Last week’s economic data confirmed an emerging trend, with inflation in the developed world consistently falling. Meanwhile, US Housing Starts fell off rather sharply.
While the powers that be were keen to peddle the idea that it was down to bad weather, it seems much more credible that house builders may well be reacting to an expected rise in the long term interest rates reducing the demand for mortgages.
So, what does the week ahead have in store for us?
24th Feb: Eurozone inflation figures (10:00 GMT): Forecast at -1.1% month on month, and up 0.7% year on year. With another month of deflation expected, the Eurozone could be confirmed as having spent three of the last six months with negative price movements.
With inflation in Italy being confirmed last week at a rock bottom 0.2% and France careering towards deflation, the case for Quantitative Easing to expand the money supply by the European Central Bank will surely continue to mount.
To date, all sovereign bond purchases by the European Central bank have been ‘sterilised’, meaning there has been no effect on the money supply. Confirmation that inflation remains low should cement expectations of low rates for the foreseeable future in the Eurozone and will likely send the Euro lower against the US Dollar and Sterling.
That said, given the strength of the Euro, it’s not inconceivable that such a move would be welcomed by the ECB and the struggling periphery countries.
25th Feb: German GDP (07:00 GMT): Detailed guidance on Q4, where there was a rise of 0.4% q/q and up 1.3% year on year, and US Home Prices Case-Shiller 20 y/y (14:00 GMT) forecast rise of 13.3,%, down from 13.7%.
It will be worth delving through the information regarding the last Quarter’s 0.4% growth in Germany. With the Eurozone’s largest economy only experiencing fairly tame growth, resistance there to monetary easing by the European Central bank may begin to soften. What’s more, inflation in Germany has been running at 1.3% which would suggest ample potential to do so without inducing rampant inflation.
Meanwhile, the S&P Case-Shiller, which is the primary indicator of real estate prices in the US, is expected to show real estate prices continuing to motor ahead, with another rise of 13.3%.
With wage growth having remained muted to date, there are only two ways such rapid growth can end: an explosion in wage growth, as ‘rational expectations’ of a booming economy play out, and workers demanding wages to match; or a rapid reversal in prices.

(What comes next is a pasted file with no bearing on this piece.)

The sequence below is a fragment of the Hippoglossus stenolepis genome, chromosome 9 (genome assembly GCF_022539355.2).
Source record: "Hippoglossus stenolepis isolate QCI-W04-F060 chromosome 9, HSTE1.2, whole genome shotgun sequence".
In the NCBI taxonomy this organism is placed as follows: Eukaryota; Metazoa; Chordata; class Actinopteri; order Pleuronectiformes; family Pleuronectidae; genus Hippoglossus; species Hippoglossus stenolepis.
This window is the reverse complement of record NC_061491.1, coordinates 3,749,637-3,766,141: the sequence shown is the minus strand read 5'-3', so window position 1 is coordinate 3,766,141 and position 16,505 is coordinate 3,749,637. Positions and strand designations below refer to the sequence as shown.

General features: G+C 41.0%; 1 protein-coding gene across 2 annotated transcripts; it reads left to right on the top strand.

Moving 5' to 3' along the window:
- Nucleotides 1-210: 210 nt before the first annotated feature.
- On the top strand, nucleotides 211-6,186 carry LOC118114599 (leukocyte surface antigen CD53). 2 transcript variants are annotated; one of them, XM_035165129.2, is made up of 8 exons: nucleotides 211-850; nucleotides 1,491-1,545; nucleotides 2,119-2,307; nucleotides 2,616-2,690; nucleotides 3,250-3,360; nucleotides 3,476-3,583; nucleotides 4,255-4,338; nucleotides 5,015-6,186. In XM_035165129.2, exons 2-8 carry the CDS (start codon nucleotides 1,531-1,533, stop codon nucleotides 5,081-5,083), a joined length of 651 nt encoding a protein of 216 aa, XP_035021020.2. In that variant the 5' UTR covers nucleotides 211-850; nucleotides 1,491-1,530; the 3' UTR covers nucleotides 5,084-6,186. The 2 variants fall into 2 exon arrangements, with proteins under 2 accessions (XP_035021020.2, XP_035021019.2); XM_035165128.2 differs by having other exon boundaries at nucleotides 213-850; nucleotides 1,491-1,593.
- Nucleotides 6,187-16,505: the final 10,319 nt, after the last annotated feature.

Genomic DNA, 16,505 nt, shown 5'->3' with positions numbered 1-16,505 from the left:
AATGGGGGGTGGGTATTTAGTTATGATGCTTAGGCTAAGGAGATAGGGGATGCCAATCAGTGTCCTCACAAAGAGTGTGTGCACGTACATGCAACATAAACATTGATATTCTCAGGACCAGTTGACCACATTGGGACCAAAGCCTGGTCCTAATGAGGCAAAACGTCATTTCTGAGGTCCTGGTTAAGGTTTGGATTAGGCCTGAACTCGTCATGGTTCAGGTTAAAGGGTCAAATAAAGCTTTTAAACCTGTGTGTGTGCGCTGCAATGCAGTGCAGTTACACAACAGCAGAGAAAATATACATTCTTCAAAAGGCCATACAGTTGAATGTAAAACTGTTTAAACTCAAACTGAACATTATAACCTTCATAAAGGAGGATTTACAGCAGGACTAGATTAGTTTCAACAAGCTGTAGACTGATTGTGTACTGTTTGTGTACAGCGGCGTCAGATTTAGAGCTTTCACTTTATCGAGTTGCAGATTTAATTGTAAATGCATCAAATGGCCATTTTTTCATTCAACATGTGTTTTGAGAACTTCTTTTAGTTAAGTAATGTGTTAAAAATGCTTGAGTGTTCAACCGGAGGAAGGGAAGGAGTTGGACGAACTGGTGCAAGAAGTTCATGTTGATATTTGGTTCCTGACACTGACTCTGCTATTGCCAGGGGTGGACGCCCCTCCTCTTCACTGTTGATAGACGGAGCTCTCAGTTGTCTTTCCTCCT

The chart below is a nice demonstration of what happened last time prices gathered this kind of momentum, though that was before the Federal Reserve undertook significant monetary expansion. QE may well make the inflation scenario a more likely option this time around.
26th Feb: UK Second Estimate of Q4 GDP (09:30GMT) forecast up 2.8% and US New Home Sales (15:00 GMT), forecast 400,000 against previous 414,000: Meanwhile, numbers of home sales are expected to cool a little.
27th Feb: Q4 GDP data in Brazil, likely to show Brazil nearing recession by end of 2013 (12:00 GMT) following a previous decline of 0.5% in Q3. One effect of the Federal Reserve winding down its Quantitative Easing has been a repatriation of investment flows to the US, where a higher return is now available with 2.7% on offer for a 10 Year Treasury.
A significant decline in Brazilian GDP could well send tremors through global markets if it starts to look as though the states affected may begin to struggle under their debt pile that has built up, with rates moving artificially low following US investors hunting overseas for yields that weren’t available at home.
28th Feb: France Producer prices (07:30GMT): Forecast decline of 0.3%. Another indicator that could well show a Eurozone country moving in to deflationary territory. The case for an ECB stimulus will mount and pressure for Germany to ease its resistance to such a measure will grow. With elections now behind Frau Merkel, the government is not likely to put up such a tough fight against any such move.
Interesting chart: A rather interesting chart comparing the recent rally to the 1928/29 rally. It, of course, remains to be seen if the Federal Reserve will slam on the brakes as it did back before then, but it is nonetheless one to be aware of and hope that history doesn’t repeat itself!